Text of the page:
Kahneeta Hot Springs Resort, located on the Confederated Tribes of Warm Springs Indian Reservation, sits in a gorgeous, beautiful, awe inspiring landscape.
Just driving to the resort!
Mind bending rock formations.
I need a geologist in the back seat to help explain what I’m seeing.
Located on the dry side of the state, blue, blue skies.
The remains of a Presbyterian church and mission.
Up close, so pretty,
Carol in Denver says
I assume American Indians historically lived on that land? The land is beautiful, but I wonder how the Indians fed themselves from that land? It would be so interesting to hear how they survived without modern agriculture.
Thank you for your comment! You are right to ask about the history of the indians who make up the Confederated Tribes of Warm Springs.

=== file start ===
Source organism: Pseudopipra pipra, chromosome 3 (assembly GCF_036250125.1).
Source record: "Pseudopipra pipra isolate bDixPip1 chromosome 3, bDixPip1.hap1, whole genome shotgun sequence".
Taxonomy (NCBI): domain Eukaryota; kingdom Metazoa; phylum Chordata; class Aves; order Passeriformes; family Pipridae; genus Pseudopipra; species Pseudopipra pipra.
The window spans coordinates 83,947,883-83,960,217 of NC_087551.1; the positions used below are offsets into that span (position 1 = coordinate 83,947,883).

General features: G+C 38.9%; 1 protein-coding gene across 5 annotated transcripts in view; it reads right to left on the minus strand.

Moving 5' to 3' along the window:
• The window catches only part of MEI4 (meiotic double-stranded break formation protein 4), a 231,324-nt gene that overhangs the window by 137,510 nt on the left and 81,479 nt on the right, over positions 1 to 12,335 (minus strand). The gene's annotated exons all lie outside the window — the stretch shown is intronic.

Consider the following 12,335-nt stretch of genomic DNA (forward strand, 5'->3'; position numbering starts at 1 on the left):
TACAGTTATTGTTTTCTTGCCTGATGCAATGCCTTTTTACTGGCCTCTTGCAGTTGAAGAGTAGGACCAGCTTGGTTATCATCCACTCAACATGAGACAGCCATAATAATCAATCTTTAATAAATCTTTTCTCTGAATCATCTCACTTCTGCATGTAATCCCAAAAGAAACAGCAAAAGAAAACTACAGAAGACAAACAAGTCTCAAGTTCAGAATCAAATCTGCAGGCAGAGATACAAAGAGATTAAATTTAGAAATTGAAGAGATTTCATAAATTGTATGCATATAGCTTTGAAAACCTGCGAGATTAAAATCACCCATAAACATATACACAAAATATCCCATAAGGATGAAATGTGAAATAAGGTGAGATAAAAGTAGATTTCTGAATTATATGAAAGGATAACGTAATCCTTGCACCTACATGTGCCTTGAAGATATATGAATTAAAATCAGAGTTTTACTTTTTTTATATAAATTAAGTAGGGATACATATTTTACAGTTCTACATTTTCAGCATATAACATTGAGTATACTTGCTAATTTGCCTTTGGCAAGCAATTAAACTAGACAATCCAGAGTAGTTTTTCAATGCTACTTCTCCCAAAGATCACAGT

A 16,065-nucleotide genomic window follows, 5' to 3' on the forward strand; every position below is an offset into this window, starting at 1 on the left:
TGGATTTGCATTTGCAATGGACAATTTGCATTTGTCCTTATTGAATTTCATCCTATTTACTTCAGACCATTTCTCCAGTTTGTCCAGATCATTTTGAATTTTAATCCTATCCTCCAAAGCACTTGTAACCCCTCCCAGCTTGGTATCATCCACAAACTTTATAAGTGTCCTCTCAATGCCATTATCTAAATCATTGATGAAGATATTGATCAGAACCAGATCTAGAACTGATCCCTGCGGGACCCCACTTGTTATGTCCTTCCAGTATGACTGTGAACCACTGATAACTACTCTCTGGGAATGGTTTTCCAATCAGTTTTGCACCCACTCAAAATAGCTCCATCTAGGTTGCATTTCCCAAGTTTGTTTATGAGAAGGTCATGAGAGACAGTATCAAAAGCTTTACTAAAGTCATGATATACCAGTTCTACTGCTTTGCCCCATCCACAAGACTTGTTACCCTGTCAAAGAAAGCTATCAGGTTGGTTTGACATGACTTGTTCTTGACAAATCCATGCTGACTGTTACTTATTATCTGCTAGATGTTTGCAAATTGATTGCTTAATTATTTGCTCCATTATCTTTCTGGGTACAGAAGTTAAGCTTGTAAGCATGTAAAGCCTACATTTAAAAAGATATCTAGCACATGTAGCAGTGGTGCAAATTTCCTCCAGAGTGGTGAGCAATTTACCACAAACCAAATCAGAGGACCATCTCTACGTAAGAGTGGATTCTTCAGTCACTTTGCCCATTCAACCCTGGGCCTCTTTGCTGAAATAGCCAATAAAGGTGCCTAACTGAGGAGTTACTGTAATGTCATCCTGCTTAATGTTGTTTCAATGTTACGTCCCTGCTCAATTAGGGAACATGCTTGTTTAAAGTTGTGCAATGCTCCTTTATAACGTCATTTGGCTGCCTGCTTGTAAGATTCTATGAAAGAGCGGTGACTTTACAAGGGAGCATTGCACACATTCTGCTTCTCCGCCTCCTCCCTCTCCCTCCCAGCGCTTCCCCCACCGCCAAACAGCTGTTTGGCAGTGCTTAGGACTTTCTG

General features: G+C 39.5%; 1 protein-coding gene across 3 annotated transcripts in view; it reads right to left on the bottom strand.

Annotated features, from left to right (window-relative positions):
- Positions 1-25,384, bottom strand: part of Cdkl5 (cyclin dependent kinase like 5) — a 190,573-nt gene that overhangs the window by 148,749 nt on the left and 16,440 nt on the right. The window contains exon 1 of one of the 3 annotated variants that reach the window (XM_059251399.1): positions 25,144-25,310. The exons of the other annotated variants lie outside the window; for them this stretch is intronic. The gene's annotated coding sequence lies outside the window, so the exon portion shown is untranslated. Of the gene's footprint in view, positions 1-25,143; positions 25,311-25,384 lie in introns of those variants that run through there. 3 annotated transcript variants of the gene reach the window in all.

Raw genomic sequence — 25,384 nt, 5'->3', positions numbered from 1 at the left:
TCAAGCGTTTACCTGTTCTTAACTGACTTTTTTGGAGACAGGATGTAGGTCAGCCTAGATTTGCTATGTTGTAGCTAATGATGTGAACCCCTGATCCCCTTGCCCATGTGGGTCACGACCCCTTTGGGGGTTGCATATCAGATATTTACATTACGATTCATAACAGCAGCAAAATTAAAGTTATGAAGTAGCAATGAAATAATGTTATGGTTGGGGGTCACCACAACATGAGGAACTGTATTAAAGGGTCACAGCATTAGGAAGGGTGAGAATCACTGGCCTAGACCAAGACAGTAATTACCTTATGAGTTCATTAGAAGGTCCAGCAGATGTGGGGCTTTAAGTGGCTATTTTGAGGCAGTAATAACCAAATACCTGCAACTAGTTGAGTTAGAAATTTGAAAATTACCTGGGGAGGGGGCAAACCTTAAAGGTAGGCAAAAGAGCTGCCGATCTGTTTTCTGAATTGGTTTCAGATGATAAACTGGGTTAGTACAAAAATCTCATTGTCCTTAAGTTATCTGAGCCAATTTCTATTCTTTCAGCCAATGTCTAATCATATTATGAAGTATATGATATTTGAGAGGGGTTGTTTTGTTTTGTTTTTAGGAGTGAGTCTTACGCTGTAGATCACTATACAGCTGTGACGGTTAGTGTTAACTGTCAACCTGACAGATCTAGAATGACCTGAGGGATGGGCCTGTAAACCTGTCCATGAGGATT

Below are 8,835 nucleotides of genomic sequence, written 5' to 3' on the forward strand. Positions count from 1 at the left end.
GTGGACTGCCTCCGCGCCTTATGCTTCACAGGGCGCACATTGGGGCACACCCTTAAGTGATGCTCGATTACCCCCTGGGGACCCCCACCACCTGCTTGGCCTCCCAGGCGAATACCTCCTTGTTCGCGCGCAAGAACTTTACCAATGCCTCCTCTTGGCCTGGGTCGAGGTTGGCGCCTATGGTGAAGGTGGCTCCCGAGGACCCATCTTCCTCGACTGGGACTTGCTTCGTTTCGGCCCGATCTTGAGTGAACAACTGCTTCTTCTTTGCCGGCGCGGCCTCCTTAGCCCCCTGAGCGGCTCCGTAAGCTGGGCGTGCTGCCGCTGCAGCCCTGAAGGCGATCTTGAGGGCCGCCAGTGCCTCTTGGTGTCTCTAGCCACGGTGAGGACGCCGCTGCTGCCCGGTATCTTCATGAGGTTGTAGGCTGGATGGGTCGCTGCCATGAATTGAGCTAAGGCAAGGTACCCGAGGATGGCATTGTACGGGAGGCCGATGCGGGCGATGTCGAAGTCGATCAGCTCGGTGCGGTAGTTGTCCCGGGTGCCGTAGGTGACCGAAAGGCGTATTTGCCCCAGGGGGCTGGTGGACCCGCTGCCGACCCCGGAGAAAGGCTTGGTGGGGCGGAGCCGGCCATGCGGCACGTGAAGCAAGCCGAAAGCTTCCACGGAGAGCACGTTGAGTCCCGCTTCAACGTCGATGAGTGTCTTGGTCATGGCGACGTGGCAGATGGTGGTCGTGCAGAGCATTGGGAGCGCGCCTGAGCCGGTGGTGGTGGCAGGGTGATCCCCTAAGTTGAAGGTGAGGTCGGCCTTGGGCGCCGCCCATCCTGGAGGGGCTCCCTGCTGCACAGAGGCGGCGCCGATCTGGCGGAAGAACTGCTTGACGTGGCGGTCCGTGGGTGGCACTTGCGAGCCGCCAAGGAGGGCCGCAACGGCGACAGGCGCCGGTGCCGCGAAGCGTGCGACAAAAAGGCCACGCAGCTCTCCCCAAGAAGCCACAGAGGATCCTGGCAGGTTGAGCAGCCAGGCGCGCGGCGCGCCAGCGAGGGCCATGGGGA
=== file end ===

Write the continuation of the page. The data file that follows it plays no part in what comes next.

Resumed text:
I was visiting the reservation for Pi-Ume Sha Days. Last year I wrote about it in my July 3rd blog post.
“June 25th was the Pi-Ume Sha Treaty Days Pow Wow in Warm Springs, Oregon.
In 1855 a treaty was negotiated by the native peoples and the Oregon territorial government. It defined the area of the reservation and affirmed the right of the tribes to harvest fish, game and other foods outside the reservation boundaries. Through the years the Tribal Constitution, the Corporate Charter and the Declaration of Sovereignty were added.
The Confederated Tribes of Warm Springs celebrate these documents with Pi-Ume Sha Days.”
To see the whole post, go to https://annwilliamson.com/handmade-designer-womens-apparel/wp-admin/edit-comments.php
I recommend a very good documentary about US treaties with Oregon indian tribes. It’s called ‘Broken Treaties’: http://www.opb.org/television/programs/oregonexperience/segment/broken-treaties-oregon-native-americans/